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Tesla Driver Blames Autopilot For Crashing Into Parked Police Cruiser

Tesla Driver Blames Auto Pilot For Crashing Into Parked Police Cruiser

Yet another inattentive driver has crashed their Model S while using Tesla’s Autopilot feature.

The crash happened at Laguna Beach, California on Tuesday when the owner of a Tesla Model S engaged his Autopilot and slammed into the back of a parked police cruiser.

According to Laguna Beach Public Information Officer Jim Cota, the driver only suffered minor injuries. Luckily the parked police SUV was not occupied when the accident occurred. The driver told investigators following the crash that he was driving on “autopilot” at the time.

You can see that even at low speeds, the Model S did quite a number on the police cruiser, smashing in its rear axle while the Model S caved in its front bumper and spilled coolant all over the asphalt.

RELATED: TESLA MODEL X WAS IN AUTOPILOT BEFORE CRASH

Crashes due to drivers incorrectly using the Autopilot semi-autonomous driving mode is a constant headache for Tesla. Soon after the accident, a Tesla spokesperson said, "Tesla has always been clear that Autopilot doesn't make the car impervious to all accidents."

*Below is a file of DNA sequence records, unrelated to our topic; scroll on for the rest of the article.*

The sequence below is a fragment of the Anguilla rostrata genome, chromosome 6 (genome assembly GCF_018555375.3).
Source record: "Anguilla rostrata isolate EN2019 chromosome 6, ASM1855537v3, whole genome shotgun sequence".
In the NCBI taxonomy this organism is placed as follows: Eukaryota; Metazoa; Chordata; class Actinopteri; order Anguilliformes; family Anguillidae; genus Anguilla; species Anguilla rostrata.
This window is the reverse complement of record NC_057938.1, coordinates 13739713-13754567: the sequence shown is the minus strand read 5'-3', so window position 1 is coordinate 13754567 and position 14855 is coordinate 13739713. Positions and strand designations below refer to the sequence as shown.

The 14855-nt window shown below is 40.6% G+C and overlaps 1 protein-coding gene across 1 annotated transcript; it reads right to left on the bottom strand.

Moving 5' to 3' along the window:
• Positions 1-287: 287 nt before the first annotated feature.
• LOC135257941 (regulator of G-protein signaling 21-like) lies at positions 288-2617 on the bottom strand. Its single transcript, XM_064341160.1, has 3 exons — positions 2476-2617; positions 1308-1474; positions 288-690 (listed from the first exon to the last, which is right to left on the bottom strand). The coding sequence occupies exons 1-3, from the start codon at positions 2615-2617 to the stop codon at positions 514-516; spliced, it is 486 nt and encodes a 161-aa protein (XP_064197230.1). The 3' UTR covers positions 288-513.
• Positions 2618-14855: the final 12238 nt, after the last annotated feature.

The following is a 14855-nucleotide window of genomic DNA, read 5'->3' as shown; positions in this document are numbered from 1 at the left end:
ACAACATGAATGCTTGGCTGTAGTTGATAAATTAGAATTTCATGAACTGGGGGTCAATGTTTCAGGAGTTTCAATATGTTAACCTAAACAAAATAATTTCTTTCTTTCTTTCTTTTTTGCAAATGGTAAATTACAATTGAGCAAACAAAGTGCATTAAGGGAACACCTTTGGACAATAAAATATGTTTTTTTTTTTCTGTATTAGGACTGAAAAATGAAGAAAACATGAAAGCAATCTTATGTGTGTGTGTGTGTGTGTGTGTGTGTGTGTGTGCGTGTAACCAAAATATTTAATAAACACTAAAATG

Tesla’s owner manuals inform drivers that the Autopilot feature does not detect all possible objects, and the driver will have to remain vigilant with both hands on the wheels even while the system is in operation.

San Francisco-based SafeSelfDrive, a legal consulting firm that deals with self-driving cars, noted on their Twitter feed the likely reason for the accident. The median line seems to swerve into the parking zone at the stretch of road where the accident occurred, which meant the Autopilot feature likely followed the line into the parked police cruiser.

However, city planning may also be to blame. That same lane that allows for parked cars also turns into a right-hand turning lane a little further up the road, but still allows cars to park almost up until the second street. The legal fallout from this accident will likely be more complicated than it seems.

This is hardly the first accident that can be blamed on Tesla’s Autopilot this year. Earlier this month, a Model S driver slammed into the back of a fire truck stopped at a red light in Utah, while in March a Model X driver fatally slammed into the median divider on a California highway. Both incidents involved the driver leaving the car in the hands of Autopilot and not their own.

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